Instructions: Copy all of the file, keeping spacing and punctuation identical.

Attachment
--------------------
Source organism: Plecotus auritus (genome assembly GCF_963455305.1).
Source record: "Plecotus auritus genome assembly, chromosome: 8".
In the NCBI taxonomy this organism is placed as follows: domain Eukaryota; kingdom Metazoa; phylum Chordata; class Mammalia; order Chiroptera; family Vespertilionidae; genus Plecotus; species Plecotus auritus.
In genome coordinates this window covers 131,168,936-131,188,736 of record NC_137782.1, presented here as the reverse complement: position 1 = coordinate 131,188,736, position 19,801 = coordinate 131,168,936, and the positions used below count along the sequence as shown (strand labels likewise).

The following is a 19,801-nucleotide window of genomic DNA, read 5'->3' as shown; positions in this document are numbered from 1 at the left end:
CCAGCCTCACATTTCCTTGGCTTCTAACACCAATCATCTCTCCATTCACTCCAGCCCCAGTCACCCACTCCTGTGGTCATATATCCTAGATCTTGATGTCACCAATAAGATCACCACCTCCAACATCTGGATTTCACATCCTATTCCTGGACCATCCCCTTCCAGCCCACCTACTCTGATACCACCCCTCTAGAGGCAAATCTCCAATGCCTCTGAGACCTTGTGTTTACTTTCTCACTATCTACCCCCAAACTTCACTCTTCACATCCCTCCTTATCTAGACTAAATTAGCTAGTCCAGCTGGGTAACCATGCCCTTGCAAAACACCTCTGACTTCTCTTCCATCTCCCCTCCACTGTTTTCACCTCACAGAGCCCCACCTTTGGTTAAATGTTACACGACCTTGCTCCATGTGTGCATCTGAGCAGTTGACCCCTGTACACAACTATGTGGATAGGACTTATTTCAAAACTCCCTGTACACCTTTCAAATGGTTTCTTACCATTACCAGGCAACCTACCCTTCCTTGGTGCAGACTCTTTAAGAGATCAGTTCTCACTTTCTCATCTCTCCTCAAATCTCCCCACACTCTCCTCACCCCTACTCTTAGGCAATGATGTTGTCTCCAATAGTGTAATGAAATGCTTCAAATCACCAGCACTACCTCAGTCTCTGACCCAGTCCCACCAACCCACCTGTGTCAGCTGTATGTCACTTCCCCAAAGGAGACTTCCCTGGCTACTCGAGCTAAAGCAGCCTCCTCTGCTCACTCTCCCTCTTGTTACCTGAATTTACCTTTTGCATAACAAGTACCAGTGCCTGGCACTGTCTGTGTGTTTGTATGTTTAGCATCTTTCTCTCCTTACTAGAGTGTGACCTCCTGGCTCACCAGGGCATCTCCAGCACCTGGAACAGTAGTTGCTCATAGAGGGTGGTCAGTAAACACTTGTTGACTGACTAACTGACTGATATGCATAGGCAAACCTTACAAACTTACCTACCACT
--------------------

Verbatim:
Source organism: Plecotus auritus (genome assembly GCF_963455305.1).
Source record: "Plecotus auritus genome assembly, chromosome: 8".
In the NCBI taxonomy this organism is placed as follows: domain Eukaryota; kingdom Metazoa; phylum Chordata; class Mammalia; order Chiroptera; family Vespertilionidae; genus Plecotus; species Plecotus auritus.
In genome coordinates this window covers 131,168,936-131,188,736 of record NC_137782.1, presented here as the reverse complement: position 1 = coordinate 131,188,736, position 19,801 = coordinate 131,168,936, and the positions used below count along the sequence as shown (strand labels likewise).

The following is a 19,801-nucleotide window of genomic DNA, read 5'->3' as shown; positions in this document are numbered from 1 at the left end:
CCAGCCTCACATTTCCTTGGCTTCTAACACCAATCATCTCTCCATTCACTCCAGCCCCAGTCACCCACTCCTGTGGTCATATATCCTAGATCTTGATGTCACCAATAAGATCACCACCTCCAACATCTGGATTTCACATCCTATTCCTGGACCATCCCCTTCCAGCCCACCTACTCTGATACCACCCCTCTAGAGGCAAATCTCCAATGCCTCTGAGACCTTGTGTTTACTTTCTCACTATCTACCCCCAAACTTCACTCTTCACATCCCTCCTTATCTAGACTAAATTAGCTAGTCCAGCTGGGTAACCATGCCCTTGCAAAACACCTCTGACTTCTCTTCCATCTCCCCTCCACTGTTTTCACCTCACAGAGCCCCACCTTTGGTTAAATGTTACACGACCTTGCTCCATGTGTGCATCTGAGCAGTTGACCCCTGTACACAACTATGTGGATAGGACTTATTTCAAAACTCCCTGTACACCTTTCAAATGGTTTCTTACCATTACCAGGCAACCTACCCTTCCTTGGTGCAGACTCTTTAAGAGATCAGTTCTCACTTTCTCATCTCTCCTCAAATCTCCCCACACTCTCCTCACCCCTACTCTTAGGCAATGATGTTGTCTCCAATAGTGTAATGAAATGCTTCAAATCACCAGCACTACCTCAGTCTCTGACCCAGTCCCACCAACCCACCTGTGTCAGCTGTATGTCACTTCCCCAAAGGAGACTTCCCTGGCTACTCGAGCTAAAGCAGCCTCCTCTGCTCACTCTCCCTCTTGTTACCTGAATTTACCTTTTGCATAACAAGTACCAGTGCCTGGCACTGTCTGTGTGTTTGTATGTTTAGCATCTTTCTCTCCTTACTAGAGTGTGACCTCCTGGCTCACCAGGGCATCTCCAGCACCTGGAACAGTAGTTGCTCATAGAGGGTGGTCAGTAAACACTTGTTGACTGACTAACTGACTGATATGCATAGGCAAACCTTACAAACTTACCTACCACT